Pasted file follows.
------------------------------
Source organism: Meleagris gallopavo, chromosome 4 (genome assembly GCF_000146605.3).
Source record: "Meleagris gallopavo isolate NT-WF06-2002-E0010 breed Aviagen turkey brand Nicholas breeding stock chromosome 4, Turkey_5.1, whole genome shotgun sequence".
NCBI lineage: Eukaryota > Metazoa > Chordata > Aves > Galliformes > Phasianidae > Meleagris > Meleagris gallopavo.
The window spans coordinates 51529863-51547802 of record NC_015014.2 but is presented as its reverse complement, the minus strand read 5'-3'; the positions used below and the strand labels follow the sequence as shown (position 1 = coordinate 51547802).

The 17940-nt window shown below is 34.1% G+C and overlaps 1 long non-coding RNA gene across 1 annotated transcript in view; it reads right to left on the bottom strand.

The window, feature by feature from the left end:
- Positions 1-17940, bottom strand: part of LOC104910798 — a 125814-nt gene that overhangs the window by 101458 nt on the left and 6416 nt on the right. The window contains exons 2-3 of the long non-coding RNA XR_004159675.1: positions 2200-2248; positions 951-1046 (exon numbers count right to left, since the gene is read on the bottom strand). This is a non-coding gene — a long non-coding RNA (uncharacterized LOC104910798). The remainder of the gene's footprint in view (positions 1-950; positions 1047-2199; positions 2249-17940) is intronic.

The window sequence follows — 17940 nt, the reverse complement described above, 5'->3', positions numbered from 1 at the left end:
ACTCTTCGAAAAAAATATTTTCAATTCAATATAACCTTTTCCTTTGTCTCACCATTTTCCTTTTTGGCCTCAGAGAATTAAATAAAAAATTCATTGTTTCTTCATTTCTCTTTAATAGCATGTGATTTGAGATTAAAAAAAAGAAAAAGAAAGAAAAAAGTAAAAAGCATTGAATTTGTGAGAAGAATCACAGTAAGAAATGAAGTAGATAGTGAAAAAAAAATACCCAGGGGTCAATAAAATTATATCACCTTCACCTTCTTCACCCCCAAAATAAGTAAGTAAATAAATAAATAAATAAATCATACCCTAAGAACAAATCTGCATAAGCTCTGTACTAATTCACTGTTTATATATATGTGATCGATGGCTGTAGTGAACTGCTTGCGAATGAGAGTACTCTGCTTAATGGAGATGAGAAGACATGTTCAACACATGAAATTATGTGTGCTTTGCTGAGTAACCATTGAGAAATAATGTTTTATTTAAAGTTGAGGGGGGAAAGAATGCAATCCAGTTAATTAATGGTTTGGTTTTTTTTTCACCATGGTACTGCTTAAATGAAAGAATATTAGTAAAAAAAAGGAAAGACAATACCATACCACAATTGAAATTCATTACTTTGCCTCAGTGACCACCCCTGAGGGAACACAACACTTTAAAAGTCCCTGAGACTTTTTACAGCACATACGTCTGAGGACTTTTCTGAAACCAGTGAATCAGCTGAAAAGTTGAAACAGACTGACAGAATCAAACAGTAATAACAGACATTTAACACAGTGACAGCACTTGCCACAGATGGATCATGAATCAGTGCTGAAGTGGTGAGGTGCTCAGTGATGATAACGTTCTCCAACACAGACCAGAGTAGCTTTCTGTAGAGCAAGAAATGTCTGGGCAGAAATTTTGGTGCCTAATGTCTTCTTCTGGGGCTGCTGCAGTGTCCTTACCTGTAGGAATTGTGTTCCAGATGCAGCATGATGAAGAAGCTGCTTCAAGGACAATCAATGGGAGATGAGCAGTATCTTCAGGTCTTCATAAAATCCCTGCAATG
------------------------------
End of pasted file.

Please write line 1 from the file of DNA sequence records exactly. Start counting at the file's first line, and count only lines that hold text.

Source organism: Meleagris gallopavo, chromosome 4 (genome assembly GCF_000146605.3).